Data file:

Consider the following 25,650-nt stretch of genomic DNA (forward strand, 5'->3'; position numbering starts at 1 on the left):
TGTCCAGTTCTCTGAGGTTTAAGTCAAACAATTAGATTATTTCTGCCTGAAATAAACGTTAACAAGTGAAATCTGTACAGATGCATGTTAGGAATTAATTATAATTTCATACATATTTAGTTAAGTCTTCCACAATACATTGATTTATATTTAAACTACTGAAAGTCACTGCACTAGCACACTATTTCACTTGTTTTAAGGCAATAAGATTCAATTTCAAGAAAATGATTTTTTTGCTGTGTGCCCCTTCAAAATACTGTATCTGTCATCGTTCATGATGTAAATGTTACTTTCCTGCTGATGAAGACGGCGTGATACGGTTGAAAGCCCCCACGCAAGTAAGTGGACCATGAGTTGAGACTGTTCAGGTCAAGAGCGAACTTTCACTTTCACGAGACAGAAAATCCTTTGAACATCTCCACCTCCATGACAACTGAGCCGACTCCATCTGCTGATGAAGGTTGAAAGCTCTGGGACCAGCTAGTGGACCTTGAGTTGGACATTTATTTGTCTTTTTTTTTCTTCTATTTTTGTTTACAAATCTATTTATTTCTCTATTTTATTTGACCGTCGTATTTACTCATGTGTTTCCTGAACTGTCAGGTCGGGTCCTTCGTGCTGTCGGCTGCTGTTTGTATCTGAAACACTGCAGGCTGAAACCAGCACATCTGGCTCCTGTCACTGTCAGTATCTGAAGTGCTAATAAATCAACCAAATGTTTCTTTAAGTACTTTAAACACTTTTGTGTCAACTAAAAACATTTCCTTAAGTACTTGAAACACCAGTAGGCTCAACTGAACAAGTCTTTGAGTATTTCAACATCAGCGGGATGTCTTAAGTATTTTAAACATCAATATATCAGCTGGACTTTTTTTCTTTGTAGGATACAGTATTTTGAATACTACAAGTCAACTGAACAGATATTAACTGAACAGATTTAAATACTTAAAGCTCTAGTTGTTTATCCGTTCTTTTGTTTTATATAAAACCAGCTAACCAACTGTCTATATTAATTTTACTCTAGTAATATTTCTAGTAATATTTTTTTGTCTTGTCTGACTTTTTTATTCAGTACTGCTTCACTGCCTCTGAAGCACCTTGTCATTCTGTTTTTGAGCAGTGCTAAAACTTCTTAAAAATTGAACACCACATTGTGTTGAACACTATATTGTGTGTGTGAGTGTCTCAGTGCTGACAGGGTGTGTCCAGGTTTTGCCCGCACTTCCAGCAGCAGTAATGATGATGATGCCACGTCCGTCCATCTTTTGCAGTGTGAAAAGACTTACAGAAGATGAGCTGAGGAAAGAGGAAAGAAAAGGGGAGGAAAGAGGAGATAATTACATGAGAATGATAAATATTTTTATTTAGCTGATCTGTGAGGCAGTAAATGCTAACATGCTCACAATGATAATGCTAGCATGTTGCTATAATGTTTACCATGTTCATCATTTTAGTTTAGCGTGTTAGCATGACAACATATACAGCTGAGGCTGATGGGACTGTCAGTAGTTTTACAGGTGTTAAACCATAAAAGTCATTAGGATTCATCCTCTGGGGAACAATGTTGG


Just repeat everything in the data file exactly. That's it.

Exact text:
Consider the following 25,650-nt stretch of genomic DNA (forward strand, 5'->3'; position numbering starts at 1 on the left):
TGTCCAGTTCTCTGAGGTTTAAGTCAAACAATTAGATTATTTCTGCCTGAAATAAACGTTAACAAGTGAAATCTGTACAGATGCATGTTAGGAATTAATTATAATTTCATACATATTTAGTTAAGTCTTCCACAATACATTGATTTATATTTAAACTACTGAAAGTCACTGCACTAGCACACTATTTCACTTGTTTTAAGGCAATAAGATTCAATTTCAAGAAAATGATTTTTTTGCTGTGTGCCCCTTCAAAATACTGTATCTGTCATCGTTCATGATGTAAATGTTACTTTCCTGCTGATGAAGACGGCGTGATACGGTTGAAAGCCCCCACGCAAGTAAGTGGACCATGAGTTGAGACTGTTCAGGTCAAGAGCGAACTTTCACTTTCACGAGACAGAAAATCCTTTGAACATCTCCACCTCCATGACAACTGAGCCGACTCCATCTGCTGATGAAGGTTGAAAGCTCTGGGACCAGCTAGTGGACCTTGAGTTGGACATTTATTTGTCTTTTTTTTTCTTCTATTTTTGTTTACAAATCTATTTATTTCTCTATTTTATTTGACCGTCGTATTTACTCATGTGTTTCCTGAACTGTCAGGTCGGGTCCTTCGTGCTGTCGGCTGCTGTTTGTATCTGAAACACTGCAGGCTGAAACCAGCACATCTGGCTCCTGTCACTGTCAGTATCTGAAGTGCTAATAAATCAACCAAATGTTTCTTTAAGTACTTTAAACACTTTTGTGTCAACTAAAAACATTTCCTTAAGTACTTGAAACACCAGTAGGCTCAACTGAACAAGTCTTTGAGTATTTCAACATCAGCGGGATGTCTTAAGTATTTTAAACATCAATATATCAGCTGGACTTTTTTTCTTTGTAGGATACAGTATTTTGAATACTACAAGTCAACTGAACAGATATTAACTGAACAGATTTAAATACTTAAAGCTCTAGTTGTTTATCCGTTCTTTTGTTTTATATAAAACCAGCTAACCAACTGTCTATATTAATTTTACTCTAGTAATATTTCTAGTAATATTTTTTTGTCTTGTCTGACTTTTTTATTCAGTACTGCTTCACTGCCTCTGAAGCACCTTGTCATTCTGTTTTTGAGCAGTGCTAAAACTTCTTAAAAATTGAACACCACATTGTGTTGAACACTATATTGTGTGTGTGAGTGTCTCAGTGCTGACAGGGTGTGTCCAGGTTTTGCCCGCACTTCCAGCAGCAGTAATGATGATGATGCCACGTCCGTCCATCTTTTGCAGTGTGAAAAGACTTACAGAAGATGAGCTGAGGAAAGAGGAAAGAAAAGGGGAGGAAAGAGGAGATAATTACATGAGAATGATAAATATTTTTATTTAGCTGATCTGTGAGGCAGTAAATGCTAACATGCTCACAATGATAATGCTAGCATGTTGCTATAATGTTTACCATGTTCATCATTTTAGTTTAGCGTGTTAGCATGACAACATATACAGCTGAGGCTGATGGGACTGTCAGTAGTTTTACAGGTGTTAAACCATAAAAGTCATTAGGATTCATCCTCTGGGGAACAATGTTGG